THE WONDERFUL WORLD OF ZEN: The Golden Age of Zen: Zen Masters of the Tang Dynasty

The Golden Age of Zen: Zen Masters of the Tang Dynasty

By John C. H. Wu
IN: World Wisdom, 2004.Soltcover, 280 pages.

This reprint of The Golden Age of Zen, a modern classic of Zen studies originally published in 1967, will be welcomed by many on the spiritual path. John C. H. Wu (1899-1986) was one of the most extraordinary Chinese of his generation. Statesman, academic, translator, interpreter of Chinese culture, and above all a pilgrim on the path, he experienced both inner and outer worlds. both past and present, to a remarkable degree. In China he served as judge and law school dean and was principal writer of the Nationalist Chinese constitution, all during China's terrible years of war and revolution. Later, dividing his time between Taiwan and the United States, he taught at Seton Hall University and wrote extensively on Chinese culture. He became a Roman Catholic shortly before the age of forty and served as Chinese minister to the Vatican in 1947-48.

His Christianity, however, was not mere dogmatism. Rather, it served as a vehicle for the generous and mutually enriching exchange between Eastern and Western spirituality that was his most influential vocation of all. He translated the Psalms and New Testament into Chinese (using Tao for Logos, or Word, in John's gospel) and the Tao Te Ching into English. He was a great friend of the no less ecumenical Trappist Thomas Merton, and of that supreme apostle of Zen to the West, D. T. Suzuki. The present volume is enhanced with a preface by Merton and the correspondence between Wu and Suzuki.

The Golden Age of Zen concerns the Zen masters of the Tang period (618-906 C.E.). Then Zen, or Chan, was fresh, exciting, and innovative. It was both countercultural and cultural, the former in its spiritually iconoclastic mood and in the willingness of its monks to work with their hands and endure relative poverty, unlike others content to live very well from endowments; and it was culturally assimilative because of its radical commingling of Taoism and Buddhism to create a remarkably new, but very Chinese, kind of Buddhism.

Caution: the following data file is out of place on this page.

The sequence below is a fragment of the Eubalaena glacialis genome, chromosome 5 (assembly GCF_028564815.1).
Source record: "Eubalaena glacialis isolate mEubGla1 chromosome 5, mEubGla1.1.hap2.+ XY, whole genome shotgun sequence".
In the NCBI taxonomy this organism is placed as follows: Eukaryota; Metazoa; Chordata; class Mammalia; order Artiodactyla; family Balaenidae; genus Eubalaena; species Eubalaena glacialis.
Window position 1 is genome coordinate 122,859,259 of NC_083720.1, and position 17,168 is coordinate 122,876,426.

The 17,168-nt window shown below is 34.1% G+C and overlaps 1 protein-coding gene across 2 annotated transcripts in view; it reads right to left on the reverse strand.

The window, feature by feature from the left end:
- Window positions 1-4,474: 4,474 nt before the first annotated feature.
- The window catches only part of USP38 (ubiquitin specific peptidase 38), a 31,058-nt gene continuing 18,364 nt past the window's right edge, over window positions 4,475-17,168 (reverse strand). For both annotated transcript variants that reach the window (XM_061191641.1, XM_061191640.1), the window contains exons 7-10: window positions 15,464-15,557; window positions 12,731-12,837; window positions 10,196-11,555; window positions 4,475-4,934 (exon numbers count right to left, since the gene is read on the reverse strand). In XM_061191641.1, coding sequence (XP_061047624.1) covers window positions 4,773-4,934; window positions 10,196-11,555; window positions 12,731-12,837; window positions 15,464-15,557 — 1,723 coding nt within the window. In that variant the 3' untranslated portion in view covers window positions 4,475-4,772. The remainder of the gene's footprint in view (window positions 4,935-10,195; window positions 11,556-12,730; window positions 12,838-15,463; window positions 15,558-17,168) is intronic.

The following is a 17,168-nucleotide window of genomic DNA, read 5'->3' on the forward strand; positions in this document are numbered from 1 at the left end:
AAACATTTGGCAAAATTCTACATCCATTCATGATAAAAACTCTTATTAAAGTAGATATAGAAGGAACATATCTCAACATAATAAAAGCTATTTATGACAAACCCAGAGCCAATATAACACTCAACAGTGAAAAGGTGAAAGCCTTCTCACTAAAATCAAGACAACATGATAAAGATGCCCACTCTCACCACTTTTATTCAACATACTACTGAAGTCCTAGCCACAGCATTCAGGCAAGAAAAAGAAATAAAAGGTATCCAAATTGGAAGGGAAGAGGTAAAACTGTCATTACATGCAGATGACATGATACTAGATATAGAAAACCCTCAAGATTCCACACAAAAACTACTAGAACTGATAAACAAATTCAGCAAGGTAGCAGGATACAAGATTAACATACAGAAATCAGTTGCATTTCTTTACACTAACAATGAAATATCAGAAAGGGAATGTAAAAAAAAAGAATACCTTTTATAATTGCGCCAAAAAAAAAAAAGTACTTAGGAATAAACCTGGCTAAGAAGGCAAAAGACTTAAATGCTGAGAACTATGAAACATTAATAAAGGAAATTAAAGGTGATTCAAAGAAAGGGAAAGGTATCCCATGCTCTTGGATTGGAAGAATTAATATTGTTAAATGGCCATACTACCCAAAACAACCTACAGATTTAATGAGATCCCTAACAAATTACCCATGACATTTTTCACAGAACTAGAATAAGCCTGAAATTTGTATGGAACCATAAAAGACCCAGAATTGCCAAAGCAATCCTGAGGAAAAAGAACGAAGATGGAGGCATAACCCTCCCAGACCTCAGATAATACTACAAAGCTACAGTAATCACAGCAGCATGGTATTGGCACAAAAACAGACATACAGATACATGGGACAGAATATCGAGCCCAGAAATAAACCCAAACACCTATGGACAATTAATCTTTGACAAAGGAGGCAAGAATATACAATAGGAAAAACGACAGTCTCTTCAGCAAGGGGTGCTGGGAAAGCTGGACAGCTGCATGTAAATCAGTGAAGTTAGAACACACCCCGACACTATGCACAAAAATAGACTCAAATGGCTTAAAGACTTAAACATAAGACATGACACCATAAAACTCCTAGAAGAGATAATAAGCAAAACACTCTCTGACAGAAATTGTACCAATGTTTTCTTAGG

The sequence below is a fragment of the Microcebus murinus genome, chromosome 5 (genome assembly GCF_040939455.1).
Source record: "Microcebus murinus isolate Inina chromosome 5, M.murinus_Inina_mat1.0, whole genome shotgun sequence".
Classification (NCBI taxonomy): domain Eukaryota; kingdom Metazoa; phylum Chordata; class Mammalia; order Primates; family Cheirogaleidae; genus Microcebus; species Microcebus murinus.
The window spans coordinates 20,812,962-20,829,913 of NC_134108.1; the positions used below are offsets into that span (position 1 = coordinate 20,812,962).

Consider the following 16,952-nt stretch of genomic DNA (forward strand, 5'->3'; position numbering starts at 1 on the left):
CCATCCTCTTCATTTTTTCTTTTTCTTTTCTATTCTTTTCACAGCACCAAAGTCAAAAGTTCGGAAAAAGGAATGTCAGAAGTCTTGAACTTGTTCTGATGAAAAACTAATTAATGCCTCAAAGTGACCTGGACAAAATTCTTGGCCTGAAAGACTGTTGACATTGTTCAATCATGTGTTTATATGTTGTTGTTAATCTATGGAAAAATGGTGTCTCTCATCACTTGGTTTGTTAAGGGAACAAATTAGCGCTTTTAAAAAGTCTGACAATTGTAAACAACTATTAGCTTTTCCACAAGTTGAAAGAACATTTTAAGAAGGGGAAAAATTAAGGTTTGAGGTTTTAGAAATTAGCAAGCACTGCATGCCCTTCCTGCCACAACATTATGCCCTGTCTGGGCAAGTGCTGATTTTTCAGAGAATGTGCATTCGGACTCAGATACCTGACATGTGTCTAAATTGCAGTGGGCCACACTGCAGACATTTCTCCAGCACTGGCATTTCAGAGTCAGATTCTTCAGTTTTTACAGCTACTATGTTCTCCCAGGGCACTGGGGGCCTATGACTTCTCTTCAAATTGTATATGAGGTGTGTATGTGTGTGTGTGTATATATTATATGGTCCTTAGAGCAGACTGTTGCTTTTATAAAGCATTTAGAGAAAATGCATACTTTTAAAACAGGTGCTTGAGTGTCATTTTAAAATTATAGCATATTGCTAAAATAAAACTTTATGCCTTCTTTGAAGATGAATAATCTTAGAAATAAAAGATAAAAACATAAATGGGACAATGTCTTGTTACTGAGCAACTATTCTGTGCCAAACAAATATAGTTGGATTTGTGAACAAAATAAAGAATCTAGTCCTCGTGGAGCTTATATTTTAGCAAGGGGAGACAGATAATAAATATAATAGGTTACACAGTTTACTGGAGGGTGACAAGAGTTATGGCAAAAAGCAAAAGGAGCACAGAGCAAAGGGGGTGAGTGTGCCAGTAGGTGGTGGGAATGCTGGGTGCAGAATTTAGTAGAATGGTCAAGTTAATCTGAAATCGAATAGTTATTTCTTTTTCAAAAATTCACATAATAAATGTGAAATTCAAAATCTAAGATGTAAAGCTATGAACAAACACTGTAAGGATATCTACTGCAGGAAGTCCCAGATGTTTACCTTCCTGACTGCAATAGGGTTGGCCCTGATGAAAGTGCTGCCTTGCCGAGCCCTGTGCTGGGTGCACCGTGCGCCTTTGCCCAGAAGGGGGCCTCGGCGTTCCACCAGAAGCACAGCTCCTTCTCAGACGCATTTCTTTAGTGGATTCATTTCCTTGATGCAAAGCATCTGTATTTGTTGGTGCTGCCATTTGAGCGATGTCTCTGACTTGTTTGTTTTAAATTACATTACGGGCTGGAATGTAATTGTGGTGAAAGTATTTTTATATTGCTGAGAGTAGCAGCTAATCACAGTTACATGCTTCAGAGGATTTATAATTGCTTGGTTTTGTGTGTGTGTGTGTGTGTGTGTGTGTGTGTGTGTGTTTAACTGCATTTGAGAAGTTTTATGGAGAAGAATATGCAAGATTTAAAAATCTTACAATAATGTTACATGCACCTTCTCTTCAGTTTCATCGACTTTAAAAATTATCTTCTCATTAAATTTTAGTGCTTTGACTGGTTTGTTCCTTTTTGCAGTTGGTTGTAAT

Wu's golden age was the era of the celebrated stories of students suddenly enlightened when told to wash their dishes after eating or upon a teacher's unexpected shout or blow. At the same time, Zen thinkers like Huineng and Huang-po developed subtle philosophical positions based on the One Mind or original unstained nature, the Buddha-nature, in all beings-though always with the caveat that it is not through words and concepts that it is known, but when it is seen as, say, the cypress tree in the front yard, or in the pain of one's nose after a master has twisted it.

This world is wonderfully captured in John Wu’s book, which is at the same time a tribute to a splendid modern master who entered, among other gates, the gateless gate of Zen. Highly recommended.


January/February 2005